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Herbal Medicines and Nutraceuticals for Diabetic Vascular Complications: Mechanisms of Action and Bioactive Phytochemicals

[ Vol. 16 , Issue. 34 ]

Author(s):

Eshaifol A. Omar, Antony Kam, Ali Alqahtani, Kong M. Li, Valentina Razmovski-Naumovski, Srinivas Nammi, Kelvin Chan, Basil D Roufogalis and George Q. Li   Pages 3776 - 3807 ( 32 )

Abstract:


Diabetes is one of the most prevalent chronic diseases throughout the world. The majority of its complications arise from vascular-related inflammation apparently initiated by endothelial cell injury. One cause of this injury has been attributed to hyperglycaemia-induced reactive oxygen species. Consequently, current drug developmental strategy has targeted specific inflammatory and oxidative stress pathways for the prevention of diabetic vascular complications. Herbal medicines have traditionally been used for the treatment of diabetes and its complications. In fact, current pre-clinical and clinical studies have demonstrated that many of them exhibit potent anti-inflammatory and anti-oxidative properties, and have also identified the active phytochemicals responsible for their activities. The present review summarises the latest research on the molecular mechanisms of diabetic vascular complications, and evaluates the level of scientific evidence for common herbal medicines and their bioactive phytochemicals. These agents have been shown to be effective through various mechanisms, particularly the NF-κB signalling pathways. Overall, herbal medicines and nutraceuticals, as well as their bioactive components, which exhibit anti-inflammatory and anti-oxidative properties, provide a promising approach for the prevention and treatment of diabetic complications.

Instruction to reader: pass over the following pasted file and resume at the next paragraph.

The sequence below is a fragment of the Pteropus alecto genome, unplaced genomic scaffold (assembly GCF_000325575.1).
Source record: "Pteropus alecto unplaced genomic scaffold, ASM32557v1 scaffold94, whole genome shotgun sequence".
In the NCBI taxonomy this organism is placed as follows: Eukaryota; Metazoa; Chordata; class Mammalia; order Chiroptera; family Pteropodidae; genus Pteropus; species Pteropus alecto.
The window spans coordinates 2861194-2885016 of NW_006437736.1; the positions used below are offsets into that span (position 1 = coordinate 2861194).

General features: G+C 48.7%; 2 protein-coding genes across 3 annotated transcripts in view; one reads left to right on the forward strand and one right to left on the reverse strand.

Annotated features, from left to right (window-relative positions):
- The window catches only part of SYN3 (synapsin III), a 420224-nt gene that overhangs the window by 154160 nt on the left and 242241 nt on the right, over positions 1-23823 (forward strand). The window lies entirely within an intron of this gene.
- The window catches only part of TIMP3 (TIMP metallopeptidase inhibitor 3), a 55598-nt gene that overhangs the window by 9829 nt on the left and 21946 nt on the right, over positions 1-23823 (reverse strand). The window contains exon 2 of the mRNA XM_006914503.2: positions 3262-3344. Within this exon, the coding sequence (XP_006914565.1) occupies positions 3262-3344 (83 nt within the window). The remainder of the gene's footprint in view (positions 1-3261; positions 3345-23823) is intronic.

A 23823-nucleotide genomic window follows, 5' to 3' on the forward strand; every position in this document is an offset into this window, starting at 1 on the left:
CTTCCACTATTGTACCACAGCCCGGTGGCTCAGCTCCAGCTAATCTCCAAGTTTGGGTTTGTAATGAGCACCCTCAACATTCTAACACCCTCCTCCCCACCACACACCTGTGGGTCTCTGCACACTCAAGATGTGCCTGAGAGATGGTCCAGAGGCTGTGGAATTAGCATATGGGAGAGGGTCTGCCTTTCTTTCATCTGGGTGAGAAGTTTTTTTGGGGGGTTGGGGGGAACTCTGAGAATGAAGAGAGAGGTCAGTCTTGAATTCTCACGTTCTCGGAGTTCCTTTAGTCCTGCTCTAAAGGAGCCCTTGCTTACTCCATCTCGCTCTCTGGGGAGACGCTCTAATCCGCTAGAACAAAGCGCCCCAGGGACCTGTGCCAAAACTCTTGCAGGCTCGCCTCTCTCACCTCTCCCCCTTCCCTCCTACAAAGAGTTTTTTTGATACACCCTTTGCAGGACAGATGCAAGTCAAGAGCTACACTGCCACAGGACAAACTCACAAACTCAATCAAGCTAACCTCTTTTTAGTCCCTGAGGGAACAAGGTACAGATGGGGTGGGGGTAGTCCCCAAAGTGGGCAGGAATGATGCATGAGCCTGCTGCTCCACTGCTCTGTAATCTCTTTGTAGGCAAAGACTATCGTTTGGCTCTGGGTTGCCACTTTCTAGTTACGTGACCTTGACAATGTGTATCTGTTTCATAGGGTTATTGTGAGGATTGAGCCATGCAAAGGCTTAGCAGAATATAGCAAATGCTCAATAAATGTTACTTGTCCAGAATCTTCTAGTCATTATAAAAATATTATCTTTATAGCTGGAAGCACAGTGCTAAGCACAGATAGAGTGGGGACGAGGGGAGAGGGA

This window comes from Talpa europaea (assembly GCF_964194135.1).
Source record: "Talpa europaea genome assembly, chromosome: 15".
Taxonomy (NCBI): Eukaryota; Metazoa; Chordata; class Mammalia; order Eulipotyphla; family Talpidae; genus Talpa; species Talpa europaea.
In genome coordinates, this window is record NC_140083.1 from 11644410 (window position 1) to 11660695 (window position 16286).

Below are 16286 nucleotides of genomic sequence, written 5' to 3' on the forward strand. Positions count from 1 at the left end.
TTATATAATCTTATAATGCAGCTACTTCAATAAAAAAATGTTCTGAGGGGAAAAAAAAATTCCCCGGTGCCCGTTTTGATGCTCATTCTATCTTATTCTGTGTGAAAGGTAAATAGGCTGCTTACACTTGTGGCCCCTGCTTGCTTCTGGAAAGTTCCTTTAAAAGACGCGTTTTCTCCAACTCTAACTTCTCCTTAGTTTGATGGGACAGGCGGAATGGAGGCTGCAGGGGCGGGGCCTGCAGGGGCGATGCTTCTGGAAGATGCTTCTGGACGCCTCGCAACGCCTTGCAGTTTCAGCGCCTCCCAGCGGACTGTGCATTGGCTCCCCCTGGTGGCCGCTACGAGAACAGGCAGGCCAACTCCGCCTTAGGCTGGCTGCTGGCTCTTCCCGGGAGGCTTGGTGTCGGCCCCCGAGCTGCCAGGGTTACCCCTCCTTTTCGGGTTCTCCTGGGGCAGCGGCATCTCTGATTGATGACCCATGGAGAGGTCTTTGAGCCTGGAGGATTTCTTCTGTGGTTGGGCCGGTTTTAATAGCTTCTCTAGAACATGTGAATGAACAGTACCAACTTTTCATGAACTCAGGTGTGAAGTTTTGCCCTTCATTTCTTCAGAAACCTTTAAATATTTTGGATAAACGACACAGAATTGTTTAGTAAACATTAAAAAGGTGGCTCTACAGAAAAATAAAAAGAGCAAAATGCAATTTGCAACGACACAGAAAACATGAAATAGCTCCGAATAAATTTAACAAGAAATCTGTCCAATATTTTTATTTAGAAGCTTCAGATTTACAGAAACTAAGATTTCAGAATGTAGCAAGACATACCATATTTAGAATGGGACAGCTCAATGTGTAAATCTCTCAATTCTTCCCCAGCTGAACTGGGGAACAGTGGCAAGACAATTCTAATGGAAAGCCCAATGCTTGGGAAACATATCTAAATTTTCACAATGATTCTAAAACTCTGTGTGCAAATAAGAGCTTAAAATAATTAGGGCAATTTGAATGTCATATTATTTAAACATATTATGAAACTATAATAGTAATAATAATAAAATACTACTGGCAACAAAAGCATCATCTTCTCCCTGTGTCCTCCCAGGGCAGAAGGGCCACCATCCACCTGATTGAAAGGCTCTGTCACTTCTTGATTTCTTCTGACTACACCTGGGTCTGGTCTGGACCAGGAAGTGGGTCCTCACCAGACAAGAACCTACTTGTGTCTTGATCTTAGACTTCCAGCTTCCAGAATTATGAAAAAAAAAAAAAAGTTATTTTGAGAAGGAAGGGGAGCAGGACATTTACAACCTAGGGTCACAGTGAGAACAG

Keywords:

Anti-oxidants, diabetic complications, herbal medicines, inflammation, mechanisms of action, nutraceuticals, phytochemicals, hyperglycaemia, ROS, peripheral nervous system, meta-bolic syndrome, syndrome X, renal-related complications, ketoacidosis, retinopathy, limb ischemia, pancreatic insulin secretion, insulin sensitivity, peripheral glucose utilization, sulfonylurea, hiazolidinediones, biguanides, alpha-glucosidase inhibitors, insu-lin-like growth factor, incretin mimetics, aminoguanidine, alagebrium, benfotiamine, ruboxis-taurin, oxidative stress, protein kinase C (PKC), polyol/aldose reductase, (AGE), –, receptor of AGE (RAGE) pathways, protein-1 (AP-1), mitogen-activated protein kinases (MAPK), nuclear factor-kappa B (NF-B), inflammatory cytokines, TNF, IL-1, IL-6, IB kinase (IKK), IKK, nitric oxide synthase (iNOS), VCAM-I, ICAM, chemokines (e.g. MCP-1), Paeonia suffruticosa, Crataegus pinnatifida, Cinnamonum, Ligusticum chuangxiong, Salvia miltiorrhiza, Carthamus tinctoris, Dalbergia odorifera, Angelica sinensis, Cimicifuga heracleifolia, Gynostemma pentaphyllum

Affiliation:

Herbal Medicines Research and Education Centre, Faculty of Pharmacy, University of Sydney, NSW 2006, Australia.



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